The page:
The Hillsborough inquests commenced on March 31, 2014 and are the subject of reporting restrictions that have been imposed by the Attorney General's office. Liverpool Football Club is respectful of these restrictions and will therefore only be making available updates from other media channels for the duration of the inquest.

The report below - and the witness testimony contained within it - does not necessarily reflect the views of Liverpool FC. Please be aware that the reports on these pages will contain evidence about the day of the disaster which may be distressing.

To view archive reports from each day of the inquest hearings, click here.

Courtesy of the BBC- June 4

A victim of the Hillsborough disaster looked like he was "asleep" and he died despite being given adrenaline on the pitch, the inquests have heard.

The hearings have focussed on two brothers, Stephen and Gary Harrison, who both died.

The court heard that those around Stephen were "convinced" he was still alive.

Stephen, 31, and Gary, 27 were among Liverpool fans who were fatally crushed at the FA Cup semi-final in 1989.

The brothers caught a coach to Sheffield together.

Matthew Hill, a barrister representing the coroner, said there was "very little evidence" about Gary and his experiences on the day.

He added there was no evidence about how the brothers made their way into the ground.

Gary was pictured standing in pen three at the Leppings Lane end at about 15:04 BST.

Mr Hill played video footage of Stephen being carried on to the pitch at 15:24 BST.

PC Stephen Harratt gave him chest compressions while George Saxton, a senior St John Ambulance volunteer, did mouth to mouth resuscitation.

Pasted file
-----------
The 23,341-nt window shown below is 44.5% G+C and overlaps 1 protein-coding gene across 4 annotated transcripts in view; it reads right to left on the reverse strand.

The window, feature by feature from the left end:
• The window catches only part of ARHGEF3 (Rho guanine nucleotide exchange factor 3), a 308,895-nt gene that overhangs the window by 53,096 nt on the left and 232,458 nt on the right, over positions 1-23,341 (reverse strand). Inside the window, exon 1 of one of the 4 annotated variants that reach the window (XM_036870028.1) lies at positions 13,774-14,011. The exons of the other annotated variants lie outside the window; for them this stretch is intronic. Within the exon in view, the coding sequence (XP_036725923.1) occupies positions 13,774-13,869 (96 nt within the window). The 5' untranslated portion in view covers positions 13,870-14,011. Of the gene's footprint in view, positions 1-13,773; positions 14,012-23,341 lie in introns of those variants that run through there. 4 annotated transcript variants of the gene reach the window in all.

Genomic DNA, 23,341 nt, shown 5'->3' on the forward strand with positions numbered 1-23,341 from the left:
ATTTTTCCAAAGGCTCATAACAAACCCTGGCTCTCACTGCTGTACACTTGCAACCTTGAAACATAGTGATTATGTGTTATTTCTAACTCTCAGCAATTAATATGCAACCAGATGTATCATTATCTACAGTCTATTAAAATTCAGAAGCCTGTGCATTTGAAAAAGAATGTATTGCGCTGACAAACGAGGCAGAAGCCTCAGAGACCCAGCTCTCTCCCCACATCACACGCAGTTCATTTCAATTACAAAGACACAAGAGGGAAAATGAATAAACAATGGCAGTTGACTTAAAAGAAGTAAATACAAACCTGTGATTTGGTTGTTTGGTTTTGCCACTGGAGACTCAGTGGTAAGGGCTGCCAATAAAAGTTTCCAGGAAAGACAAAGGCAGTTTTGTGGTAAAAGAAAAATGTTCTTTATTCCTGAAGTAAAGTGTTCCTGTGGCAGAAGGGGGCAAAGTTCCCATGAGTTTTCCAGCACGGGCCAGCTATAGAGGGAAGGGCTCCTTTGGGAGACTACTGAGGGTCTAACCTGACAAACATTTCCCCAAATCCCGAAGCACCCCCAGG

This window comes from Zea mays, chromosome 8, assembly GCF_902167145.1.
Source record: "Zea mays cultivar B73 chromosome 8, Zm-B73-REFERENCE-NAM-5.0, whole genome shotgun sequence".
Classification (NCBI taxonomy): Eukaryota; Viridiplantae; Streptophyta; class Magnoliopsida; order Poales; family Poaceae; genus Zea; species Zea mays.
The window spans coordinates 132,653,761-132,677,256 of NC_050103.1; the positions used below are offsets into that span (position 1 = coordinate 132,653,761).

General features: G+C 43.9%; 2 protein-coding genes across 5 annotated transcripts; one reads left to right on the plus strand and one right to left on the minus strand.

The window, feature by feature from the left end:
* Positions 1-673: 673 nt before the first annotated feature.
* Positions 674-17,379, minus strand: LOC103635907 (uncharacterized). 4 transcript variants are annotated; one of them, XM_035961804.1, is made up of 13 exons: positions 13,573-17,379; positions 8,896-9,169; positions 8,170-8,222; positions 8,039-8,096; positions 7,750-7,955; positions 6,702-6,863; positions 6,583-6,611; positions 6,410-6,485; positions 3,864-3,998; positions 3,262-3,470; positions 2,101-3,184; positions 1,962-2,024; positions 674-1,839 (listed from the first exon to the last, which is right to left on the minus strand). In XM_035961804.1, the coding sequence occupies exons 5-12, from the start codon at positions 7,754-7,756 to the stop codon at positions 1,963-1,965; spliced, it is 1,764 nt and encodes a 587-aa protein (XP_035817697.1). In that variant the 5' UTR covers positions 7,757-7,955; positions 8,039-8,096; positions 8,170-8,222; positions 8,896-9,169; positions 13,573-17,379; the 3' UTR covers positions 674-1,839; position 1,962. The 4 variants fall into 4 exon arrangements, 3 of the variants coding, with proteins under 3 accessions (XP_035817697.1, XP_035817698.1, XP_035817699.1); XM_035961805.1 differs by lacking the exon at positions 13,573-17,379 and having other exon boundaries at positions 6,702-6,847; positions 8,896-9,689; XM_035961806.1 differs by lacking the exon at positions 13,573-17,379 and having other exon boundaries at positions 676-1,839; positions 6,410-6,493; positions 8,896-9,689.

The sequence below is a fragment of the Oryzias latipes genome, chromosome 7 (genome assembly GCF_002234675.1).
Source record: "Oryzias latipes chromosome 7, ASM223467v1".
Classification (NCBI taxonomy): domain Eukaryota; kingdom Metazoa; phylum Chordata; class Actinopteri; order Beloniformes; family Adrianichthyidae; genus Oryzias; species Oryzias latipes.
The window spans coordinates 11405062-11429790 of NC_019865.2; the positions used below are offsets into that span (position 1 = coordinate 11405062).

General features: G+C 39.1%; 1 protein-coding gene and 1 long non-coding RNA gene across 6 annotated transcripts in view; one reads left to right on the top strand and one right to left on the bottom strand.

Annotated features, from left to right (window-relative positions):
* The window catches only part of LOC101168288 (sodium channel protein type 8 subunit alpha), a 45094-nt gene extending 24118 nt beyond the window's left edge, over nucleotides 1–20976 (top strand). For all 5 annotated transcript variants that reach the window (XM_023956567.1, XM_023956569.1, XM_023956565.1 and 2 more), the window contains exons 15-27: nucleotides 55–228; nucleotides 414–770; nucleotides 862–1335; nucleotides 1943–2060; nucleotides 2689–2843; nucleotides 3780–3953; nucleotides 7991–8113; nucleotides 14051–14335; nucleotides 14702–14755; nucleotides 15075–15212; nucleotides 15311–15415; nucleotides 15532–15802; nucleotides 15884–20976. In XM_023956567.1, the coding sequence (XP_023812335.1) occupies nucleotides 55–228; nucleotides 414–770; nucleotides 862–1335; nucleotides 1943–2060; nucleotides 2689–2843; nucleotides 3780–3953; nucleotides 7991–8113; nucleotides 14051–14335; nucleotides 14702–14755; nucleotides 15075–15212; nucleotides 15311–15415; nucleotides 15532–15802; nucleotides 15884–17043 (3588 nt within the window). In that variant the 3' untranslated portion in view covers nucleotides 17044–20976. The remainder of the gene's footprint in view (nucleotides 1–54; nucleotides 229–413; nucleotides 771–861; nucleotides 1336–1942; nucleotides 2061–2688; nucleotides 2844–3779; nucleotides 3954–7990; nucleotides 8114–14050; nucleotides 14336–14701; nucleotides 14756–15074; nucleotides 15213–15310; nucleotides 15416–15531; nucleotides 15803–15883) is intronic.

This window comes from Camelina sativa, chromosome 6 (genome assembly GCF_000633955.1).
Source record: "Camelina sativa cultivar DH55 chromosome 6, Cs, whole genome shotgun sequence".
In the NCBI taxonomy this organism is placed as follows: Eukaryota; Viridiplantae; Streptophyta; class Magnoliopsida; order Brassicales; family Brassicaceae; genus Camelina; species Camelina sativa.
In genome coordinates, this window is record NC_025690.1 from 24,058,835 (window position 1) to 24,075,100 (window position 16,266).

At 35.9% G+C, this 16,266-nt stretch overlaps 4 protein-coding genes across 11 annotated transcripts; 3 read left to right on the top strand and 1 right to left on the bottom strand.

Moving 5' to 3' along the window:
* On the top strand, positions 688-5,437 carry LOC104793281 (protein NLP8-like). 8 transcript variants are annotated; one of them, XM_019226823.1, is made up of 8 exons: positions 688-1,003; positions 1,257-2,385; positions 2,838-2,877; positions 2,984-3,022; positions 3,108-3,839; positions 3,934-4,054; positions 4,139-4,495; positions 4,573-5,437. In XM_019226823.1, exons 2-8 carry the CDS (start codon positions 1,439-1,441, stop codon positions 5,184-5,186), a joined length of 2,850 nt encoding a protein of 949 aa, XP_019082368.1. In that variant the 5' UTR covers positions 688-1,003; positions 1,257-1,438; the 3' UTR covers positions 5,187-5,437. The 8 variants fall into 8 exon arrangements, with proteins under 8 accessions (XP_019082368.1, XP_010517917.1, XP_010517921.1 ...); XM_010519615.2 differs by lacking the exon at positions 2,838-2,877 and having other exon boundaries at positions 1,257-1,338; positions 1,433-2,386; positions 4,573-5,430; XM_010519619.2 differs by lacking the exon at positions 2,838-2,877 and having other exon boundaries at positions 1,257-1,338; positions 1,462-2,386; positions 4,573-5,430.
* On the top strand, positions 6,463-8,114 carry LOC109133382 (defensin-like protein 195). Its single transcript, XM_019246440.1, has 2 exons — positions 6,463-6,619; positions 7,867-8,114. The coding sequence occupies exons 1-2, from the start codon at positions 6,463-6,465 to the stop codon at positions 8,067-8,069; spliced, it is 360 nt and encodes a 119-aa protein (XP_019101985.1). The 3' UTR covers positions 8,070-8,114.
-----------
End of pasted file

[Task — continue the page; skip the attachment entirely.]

Mr Harratt said that Stephen was "limp and his arms were hanging limply by his sides".

In footage, timed at 15:35 BST, Stephen was seen at the other end of the pitch receiving treatment from another group, including Raymond Cawkwell, a fireman.

Mr Cawkwell said: "To look at Stephen, he looked like somebody who had just laid down on a sunny afternoon. He actually did look alive.

"It was just as if, like, if you see people who walk through the park and just laid there asleep with their eyes shut. That's how he looked."

A friend that was with Stephen was said to have been "totally convinced he was still alive".

Dr Miles Davidson, a junior hospital doctor sent to the ground as part of an emergency medical team, told the jury when he came to help "Stephen was not breathing, he didn't have a pulse and his pupils were fixed and dilated".

He said: "My feeling at the time was that this was a casualty who was a lost cause. However, there were good people around him offering him cardiac massage and doing that effectively.

"And I would have felt very uncomfortable not carrying that process on or saying that this was someone beyond, you know, redemption, so we carried on CPR."

Dr Davidson gave Stephen adrenaline to try to restart his heart, but there was no change in his condition.

Video timed at 15:53 BST showed Stephen being lifted on to a stretcher.

An ambulance took him to Sheffield's Northern General Hospital where doctors tried to revive him for up to 50 minutes.

Stephen's body was taken back to the stadium's gym, where his brother Gary had also been taken.

They were transferred to the city's Medico-legal centre where their brother, James Harrison, identified them.

The inquests, in Warrington, continue.